Parents warned about dangers posed by bouncy castles and trampolines ahead of summer season
Parents have been warned about the dangers posed by bouncy castles and trampolines as summer approaches.
Last year more than 200 injuries were treated by doctors at Vhi SwiftCare Clinics.
According to the clinics of the patients treated for 'bounce-related injuries' his year most are around communion age.
Ankle and shoulder injuries are the most common, accounting for a fifth of all injuries sustained.
The oldest patient treated after being hurt on a bouncy castle or a trampoline was 53, while the youngest was 32 months.
“May is usually the month that we begin to see these injuries and historically we usually see an increase during the first two weeks of the month. We wish to highlight the dangers such activities pose for parents so they can protect their children during these important family events," Dr Michelle de Brun, Group Medical Director of the VHI SwiftCare Clinics said.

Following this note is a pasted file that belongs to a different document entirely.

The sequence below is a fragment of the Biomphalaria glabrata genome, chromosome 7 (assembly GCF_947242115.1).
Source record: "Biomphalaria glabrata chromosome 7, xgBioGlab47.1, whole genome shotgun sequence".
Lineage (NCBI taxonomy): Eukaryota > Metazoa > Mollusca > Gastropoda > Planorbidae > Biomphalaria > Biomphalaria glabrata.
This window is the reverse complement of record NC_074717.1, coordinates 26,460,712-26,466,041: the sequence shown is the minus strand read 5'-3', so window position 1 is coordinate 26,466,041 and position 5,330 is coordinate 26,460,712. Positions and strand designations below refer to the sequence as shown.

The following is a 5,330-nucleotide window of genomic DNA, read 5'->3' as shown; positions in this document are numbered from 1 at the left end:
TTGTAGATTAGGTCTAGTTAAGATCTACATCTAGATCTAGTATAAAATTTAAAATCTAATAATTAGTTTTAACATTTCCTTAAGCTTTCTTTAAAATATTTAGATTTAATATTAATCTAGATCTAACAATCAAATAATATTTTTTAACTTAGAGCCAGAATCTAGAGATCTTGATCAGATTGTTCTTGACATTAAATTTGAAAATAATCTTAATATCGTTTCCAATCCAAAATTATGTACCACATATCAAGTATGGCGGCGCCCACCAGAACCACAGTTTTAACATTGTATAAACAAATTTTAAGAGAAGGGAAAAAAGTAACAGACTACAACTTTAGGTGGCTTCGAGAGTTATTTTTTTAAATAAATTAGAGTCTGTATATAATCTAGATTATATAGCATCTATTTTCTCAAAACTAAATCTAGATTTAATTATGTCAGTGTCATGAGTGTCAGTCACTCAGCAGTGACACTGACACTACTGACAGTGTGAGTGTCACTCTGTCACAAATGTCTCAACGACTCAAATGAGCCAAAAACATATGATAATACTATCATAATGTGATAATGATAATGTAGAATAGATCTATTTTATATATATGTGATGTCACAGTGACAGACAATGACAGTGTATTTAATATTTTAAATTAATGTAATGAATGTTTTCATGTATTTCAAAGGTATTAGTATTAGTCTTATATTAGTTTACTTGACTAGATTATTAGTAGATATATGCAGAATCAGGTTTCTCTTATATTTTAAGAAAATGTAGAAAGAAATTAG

"While the weather tends to be warmer in May, it can also be showery which can make trampolines and bouncy castles particularly slippy and dangerous. We are calling on parents to take a number of straight-forward precautions with a view to minimising the chance of their child incurring a nasty break or sprain.”
Parents are advised to take a number of steps including limiting the number of children on a bouncy castle to one where possible.
Flips and somersaults are extremely dangerous doctors have warned.
Adults are also advised not to try their hand at bouncing while under the influence of alcohol.
Parents are also told to ensure that if it has been raining the surface of the castle or trampoline has been dried thoroughly.
The warning comes after a six year old died and six others were injured when a bouncy castle exploded in a restaurant's garden.
The victims were flung more than 45ft (13m) into the air during the freak accident on Sunday in Spain.